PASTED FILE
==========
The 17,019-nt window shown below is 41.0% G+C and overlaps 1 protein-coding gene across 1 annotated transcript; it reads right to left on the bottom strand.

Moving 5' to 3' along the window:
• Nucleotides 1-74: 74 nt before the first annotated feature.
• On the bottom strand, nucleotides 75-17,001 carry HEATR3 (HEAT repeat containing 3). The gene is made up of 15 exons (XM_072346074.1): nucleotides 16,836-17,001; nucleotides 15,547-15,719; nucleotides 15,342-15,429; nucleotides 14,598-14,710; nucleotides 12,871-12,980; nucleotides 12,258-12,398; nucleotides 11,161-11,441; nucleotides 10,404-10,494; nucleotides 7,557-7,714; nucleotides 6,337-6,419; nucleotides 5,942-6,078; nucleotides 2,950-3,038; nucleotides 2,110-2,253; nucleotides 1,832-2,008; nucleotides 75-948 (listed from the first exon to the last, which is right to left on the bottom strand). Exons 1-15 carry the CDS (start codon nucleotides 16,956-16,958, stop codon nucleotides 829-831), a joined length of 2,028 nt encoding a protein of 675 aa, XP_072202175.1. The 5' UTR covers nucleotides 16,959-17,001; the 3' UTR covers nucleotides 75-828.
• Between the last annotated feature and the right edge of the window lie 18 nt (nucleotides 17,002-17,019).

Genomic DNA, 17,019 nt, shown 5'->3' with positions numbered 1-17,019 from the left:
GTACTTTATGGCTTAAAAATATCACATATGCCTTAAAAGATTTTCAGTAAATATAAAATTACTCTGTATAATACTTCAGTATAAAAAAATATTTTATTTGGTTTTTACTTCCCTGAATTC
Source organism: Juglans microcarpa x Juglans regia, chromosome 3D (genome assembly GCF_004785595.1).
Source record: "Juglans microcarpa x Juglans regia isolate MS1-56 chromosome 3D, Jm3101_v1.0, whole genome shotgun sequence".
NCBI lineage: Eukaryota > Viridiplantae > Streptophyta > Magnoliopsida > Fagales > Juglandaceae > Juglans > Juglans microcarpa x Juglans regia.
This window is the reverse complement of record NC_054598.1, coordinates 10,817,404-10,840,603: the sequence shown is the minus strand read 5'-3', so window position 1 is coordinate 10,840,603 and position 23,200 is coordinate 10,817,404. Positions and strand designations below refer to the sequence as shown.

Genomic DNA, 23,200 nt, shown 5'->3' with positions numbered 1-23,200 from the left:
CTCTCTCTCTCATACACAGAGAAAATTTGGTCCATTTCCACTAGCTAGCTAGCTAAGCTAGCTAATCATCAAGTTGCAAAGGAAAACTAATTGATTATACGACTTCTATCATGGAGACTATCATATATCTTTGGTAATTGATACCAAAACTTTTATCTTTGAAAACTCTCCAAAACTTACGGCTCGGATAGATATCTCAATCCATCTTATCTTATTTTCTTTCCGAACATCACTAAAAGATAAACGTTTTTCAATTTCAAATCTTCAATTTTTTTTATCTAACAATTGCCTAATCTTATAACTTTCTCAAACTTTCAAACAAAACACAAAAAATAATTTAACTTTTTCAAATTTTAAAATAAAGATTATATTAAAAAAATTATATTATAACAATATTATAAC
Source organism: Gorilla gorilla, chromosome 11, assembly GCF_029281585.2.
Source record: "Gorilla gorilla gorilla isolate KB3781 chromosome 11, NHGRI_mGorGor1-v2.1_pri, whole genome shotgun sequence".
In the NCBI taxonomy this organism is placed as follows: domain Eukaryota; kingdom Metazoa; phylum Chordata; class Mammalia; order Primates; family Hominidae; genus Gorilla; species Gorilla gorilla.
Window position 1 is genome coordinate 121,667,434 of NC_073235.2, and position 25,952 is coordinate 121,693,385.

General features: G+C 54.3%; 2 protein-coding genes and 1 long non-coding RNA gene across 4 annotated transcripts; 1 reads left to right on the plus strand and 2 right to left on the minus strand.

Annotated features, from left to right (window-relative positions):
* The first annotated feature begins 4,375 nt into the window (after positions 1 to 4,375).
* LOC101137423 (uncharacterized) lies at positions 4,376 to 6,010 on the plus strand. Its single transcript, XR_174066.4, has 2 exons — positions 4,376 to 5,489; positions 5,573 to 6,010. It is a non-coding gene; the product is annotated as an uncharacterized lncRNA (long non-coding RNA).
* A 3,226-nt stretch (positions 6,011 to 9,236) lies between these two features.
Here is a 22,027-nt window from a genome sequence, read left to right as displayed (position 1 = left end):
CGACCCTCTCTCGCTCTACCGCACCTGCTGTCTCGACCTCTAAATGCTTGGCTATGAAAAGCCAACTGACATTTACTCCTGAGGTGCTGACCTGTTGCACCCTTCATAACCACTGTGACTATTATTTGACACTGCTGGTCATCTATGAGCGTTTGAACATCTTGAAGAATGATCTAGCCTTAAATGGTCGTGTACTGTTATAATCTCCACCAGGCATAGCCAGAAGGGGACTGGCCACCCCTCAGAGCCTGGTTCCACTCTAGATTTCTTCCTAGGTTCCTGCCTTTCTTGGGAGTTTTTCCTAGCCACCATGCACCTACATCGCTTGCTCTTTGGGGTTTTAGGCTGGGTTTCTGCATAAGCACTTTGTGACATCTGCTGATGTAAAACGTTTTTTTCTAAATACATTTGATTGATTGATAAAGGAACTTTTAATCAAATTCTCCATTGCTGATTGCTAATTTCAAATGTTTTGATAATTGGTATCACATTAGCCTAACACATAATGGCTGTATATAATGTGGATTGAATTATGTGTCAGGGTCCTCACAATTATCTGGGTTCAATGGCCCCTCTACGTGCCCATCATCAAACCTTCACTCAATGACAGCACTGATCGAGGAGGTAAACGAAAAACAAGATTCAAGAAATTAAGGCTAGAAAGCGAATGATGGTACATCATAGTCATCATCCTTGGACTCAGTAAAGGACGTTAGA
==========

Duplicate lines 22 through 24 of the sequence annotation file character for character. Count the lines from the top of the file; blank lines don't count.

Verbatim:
* A 3,226-nt stretch (positions 6,011 to 9,236) lies between these two features.
Here is a 22,027-nt window from a genome sequence, read left to right as displayed (position 1 = left end):
CGACCCTCTCTCGCTCTACCGCACCTGCTGTCTCGACCTCTAAATGCTTGGCTATGAAAAGCCAACTGACATTTACTCCTGAGGTGCTGACCTGTTGCACCCTTCATAACCACTGTGACTATTATTTGACACTGCTGGTCATCTATGAGCGTTTGAACATCTTGAAGAATGATCTAGCCTTAAATGGTCGTGTACTGTTATAATCTCCACCAGGCATAGCCAGAAGGGGACTGGCCACCCCTCAGAGCCTGGTTCCACTCTAGATTTCTTCCTAGGTTCCTGCCTTTCTTGGGAGTTTTTCCTAGCCACCATGCACCTACATCGCTTGCTCTTTGGGGTTTTAGGCTGGGTTTCTGCATAAGCACTTTGTGACATCTGCTGATGTAAAACGTTTTTTTCTAAATACATTTGATTGATTGATAAAGGAACTTTTAATCAAATTCTCCATTGCTGATTGCTAATTTCAAATGTTTTGATAATTGGTATCACATTAGCCTAACACATAATGGCTGTATATAATGTGGATTGAATTATGTGTCAGGGTCCTCACAATTATCTGGGTTCAATGGCCCCTCTACGTGCCCATCATCAAACCTTCACTCAATGACAGCACTGATCGAGGAGGTAAACGAAAAACAAGATTCAAGAAATTAAGGCTAGAAAGCGAATGATGGTACATCATAGTCATCATCCTTGGACTCAGTAAAGGACGTTAGA